This protocol and also be used to easily crawl the entire Storm network.
Can model the Storm network as a directed graph (digraph), even though Storm is a peer-to-peer hash network. The digraph is modeled on discovery rounds.
Message overhead is from connect, search, and publicize.
"Connect" includes advertising itself and receiving a peer list, "search" is finding nearby content, and "publicize" is advertising content (latter isn't really needed).
Stormdrain Brandon built a crawler in Perl, Stormdrain, which needs only a small subset of Storm functionality.
Discussed Stormdrain optimizations, such as not using Java (wastes memory), handle dead host connections, etc.
Stormdrain uses a state machine (live, active, dead, removed, unknown) to figure out the network, which is very large. Active means node sent data to Stormdrain.
Showed a graphs of nodes over time. Microsoft made a noticeable dent in Storm with its periodic update to MRT (Malicious Software Removal Tool)—the Storm (Nuwar) release.
Brandon estimates 15 million machines have been infected at some point (many are detected and removed, never become active, or held at bay with a firewall).
Number of nodes have declined recently.
Encryption is easy to figure out (done by another researcher). 40-bit key, but know large parts of plain text (such as node ID and IP address).
Other researchers are analyzing in other ways, such as "Follow the money"—see who's buying and selling the stock that's being advertised.
Brandon is just doing a technical analysis.
BitBlender provides a privacy layer for BitTorrent, a peer to peer network
which provides large file downloads, such as iso images
(both legal and not legal).
BitBlender was written by
and Damon McCoy,
PhD candidates at University of Colorado at Boulder,
Computer and Communications Security Center.
A more-complete presentation is at Bit Blender.
Protects against MPAA and RIAA evidence gathering
(they are often confused about who to go after
and they often go after the BitTorrent exit node, not the entry node,
which requests the file.)
Hotspot Analysis by Richard Rushing,
analyses what services and sites are used at hotspots,
and password strength.
Stats: 1618 total clients
Live Memory Forensics by datagram.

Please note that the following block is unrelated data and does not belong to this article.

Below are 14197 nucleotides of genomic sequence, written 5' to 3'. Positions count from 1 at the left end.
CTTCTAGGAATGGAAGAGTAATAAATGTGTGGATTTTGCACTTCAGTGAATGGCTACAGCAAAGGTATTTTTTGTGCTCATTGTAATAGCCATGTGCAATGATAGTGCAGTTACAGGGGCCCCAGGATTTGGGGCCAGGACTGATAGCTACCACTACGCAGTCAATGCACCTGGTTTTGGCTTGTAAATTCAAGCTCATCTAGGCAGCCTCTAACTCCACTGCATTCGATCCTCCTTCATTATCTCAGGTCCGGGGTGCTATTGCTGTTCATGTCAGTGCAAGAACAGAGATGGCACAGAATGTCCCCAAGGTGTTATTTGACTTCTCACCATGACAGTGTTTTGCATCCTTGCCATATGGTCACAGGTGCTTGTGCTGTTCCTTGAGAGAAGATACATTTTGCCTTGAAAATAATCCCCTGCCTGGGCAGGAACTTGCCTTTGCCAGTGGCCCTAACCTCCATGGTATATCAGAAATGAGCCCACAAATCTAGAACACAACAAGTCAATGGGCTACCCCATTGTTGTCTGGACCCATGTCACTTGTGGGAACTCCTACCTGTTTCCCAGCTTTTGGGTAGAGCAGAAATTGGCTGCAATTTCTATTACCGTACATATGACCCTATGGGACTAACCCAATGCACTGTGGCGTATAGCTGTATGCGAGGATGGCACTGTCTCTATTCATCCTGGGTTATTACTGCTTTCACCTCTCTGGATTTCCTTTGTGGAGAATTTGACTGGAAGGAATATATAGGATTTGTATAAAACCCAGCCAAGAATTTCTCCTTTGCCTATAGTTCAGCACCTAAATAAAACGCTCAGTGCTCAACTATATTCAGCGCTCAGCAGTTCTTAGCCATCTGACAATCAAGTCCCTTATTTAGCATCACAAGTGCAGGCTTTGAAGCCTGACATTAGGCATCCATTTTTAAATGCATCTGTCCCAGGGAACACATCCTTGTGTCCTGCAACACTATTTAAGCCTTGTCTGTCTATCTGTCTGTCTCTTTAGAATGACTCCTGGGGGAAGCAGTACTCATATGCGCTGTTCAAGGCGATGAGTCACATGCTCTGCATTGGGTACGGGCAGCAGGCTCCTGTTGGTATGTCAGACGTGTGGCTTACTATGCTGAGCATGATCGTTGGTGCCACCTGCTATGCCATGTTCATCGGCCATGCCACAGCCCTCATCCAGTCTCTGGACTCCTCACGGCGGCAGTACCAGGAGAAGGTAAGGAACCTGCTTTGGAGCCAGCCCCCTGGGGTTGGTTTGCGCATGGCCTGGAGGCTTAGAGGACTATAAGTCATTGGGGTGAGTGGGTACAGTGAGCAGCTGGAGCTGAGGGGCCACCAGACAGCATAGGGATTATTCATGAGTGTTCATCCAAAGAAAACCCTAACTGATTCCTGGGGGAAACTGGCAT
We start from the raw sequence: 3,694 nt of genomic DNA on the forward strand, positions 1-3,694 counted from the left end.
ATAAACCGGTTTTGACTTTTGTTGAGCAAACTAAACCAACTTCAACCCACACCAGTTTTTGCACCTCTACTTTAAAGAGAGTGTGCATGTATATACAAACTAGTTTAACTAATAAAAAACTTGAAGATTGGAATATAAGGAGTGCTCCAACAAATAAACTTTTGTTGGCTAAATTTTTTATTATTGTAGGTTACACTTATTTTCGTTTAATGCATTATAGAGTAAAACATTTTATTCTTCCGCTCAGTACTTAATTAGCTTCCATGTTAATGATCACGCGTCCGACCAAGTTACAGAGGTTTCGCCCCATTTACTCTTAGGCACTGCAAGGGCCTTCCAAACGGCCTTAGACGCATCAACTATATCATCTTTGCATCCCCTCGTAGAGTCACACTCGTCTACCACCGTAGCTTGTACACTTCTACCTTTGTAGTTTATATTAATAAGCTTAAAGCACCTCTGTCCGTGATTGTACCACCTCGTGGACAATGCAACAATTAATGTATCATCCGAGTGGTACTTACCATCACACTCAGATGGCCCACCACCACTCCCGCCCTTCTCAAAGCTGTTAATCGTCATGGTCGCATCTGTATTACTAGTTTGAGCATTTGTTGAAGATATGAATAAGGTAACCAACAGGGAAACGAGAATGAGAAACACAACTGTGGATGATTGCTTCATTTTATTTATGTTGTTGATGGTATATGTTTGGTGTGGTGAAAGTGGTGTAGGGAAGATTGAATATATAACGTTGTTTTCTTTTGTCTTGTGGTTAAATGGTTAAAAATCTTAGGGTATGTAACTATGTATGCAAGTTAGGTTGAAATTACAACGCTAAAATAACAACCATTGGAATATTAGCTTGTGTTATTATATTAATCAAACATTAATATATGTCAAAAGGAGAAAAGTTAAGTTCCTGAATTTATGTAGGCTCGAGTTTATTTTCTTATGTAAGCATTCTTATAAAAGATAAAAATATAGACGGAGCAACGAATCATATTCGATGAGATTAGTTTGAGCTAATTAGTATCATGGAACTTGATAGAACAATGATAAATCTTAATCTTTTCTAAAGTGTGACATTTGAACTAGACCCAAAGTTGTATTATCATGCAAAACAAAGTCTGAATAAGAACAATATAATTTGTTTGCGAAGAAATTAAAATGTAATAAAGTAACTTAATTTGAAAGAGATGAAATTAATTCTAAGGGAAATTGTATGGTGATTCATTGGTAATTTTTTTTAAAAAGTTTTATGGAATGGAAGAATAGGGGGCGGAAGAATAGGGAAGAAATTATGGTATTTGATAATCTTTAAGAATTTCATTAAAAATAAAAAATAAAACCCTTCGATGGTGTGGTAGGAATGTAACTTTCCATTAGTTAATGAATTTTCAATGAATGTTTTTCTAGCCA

Live forensics is examining memory image, as opposed to "dead forensics," which looks at a HD image.
Live forensics can be done in software or hardware.
Live forensics gets missing information not available from just "dead forensics," but supplements, not replaces, "dead forensics."
As with dead forensics, live forensics analysis is done off-line.
Additional information gained by live forensics includes:
kernel/modules, running processes, net connections, user logins,
memory-mapped filesystems, and shell history.
First thing to do is take a memory snapshot image, then
analyze offline (can also dump HD image, "dead forensics",
which takes longer and can be also done if needed).
By Sam Bowne, Community College of San Francisco (CCSF).
Michael Lynn presented a Cisco vulnerability at Black Hat 2005, but lost job and was sued. This got Sam interesting in teaching a class on hacking.
has everything online there.
Class based on Hands-on Ethical Hacking and Network Defense textbook.
Projects in book are dull, but provided cover to officer class (CNIT 123).
Hands-on labs with man-in-the-middle attack, ARP poisoning, practice attack/defense. Useful even for professional netadmins.
Lab network is isolated with a throttled upstream connection to 128Kb (can isolate totally, but such a drag to use).
Criminals don't take classes, but good guys need to know and it needs to be in the open.
Half of students are working professionals.
Colleges still scared-to-death of this.
The course has basic network and security prereqs, no programming or exploit creation knowledge required. The course uses existing tools like "script kiddies". Each project shows vulnerability, attack, and defense.
Sam will be teaching a more-advanced class next semester.
Taught summer class to a roomful of instructors after being invited by another college (but host college refused to put "hacking tools" in labs)
Most encoders place the key in a stub as plaintext or doesn't even use a key.
This makes it easier for security scanning software to view the payload in real time.
The problem is how to relay the key without it being discovered in real time.
The solution proposed here is
"Contextual keying"—generates a key from context information.
For proof of concept Metasploit's Shikata Ga Nai was extended to optionally use contextual keying. Encoding is a simple XOR with the key. This is easily defeated later (even the key can be discovered later), but the goal is only to defeat decoding in real time—to provide a hurdle, not a totla preventive.
By Brenda Larcom, Intel Corp. (day job),
founding member of
Trike Development Team.
The intent is to model security-intended behavior and problems with respect to privilege.
The model chains attacks with multiple vulnerabilities (links).
Each attack link requires some privileges (on left), then provides some privileges (on right)—a "requires/provides" relationship.
E.g. write to file —> view with PuTTY 0.53 —> execute arbitrary code.
Hooking up multiple attacks links (like this) into a chain can be automated.
Privileges come from a limited number of places and have to be derived from somewhere. These are the places you look.
Gather list of all components, with requires/provides relationships.
Also have a limited users with elevated privileges.
No code yet, but creating relationships has already been used to find design flaws.
Automatic generation of requires/provides relationships would be nice.
Generic URIs include http://, ftp://, telnet://, etc.
However, there's new app-specific uris such as aim://, firefoxurl://, picasa://, etc, that are registered with MS Windows.
This new class of URI attacks is caused by access to application functionality from the web browser.
Cross script scripting (XSS) can be used to do attack.
Attacks include stack overflows, command injection, automated file transfer, etc.
Nathan wrote a tool called "DUH" that looks for Microsoft Registry keys that map a URI to a program, to find what program it's tied to.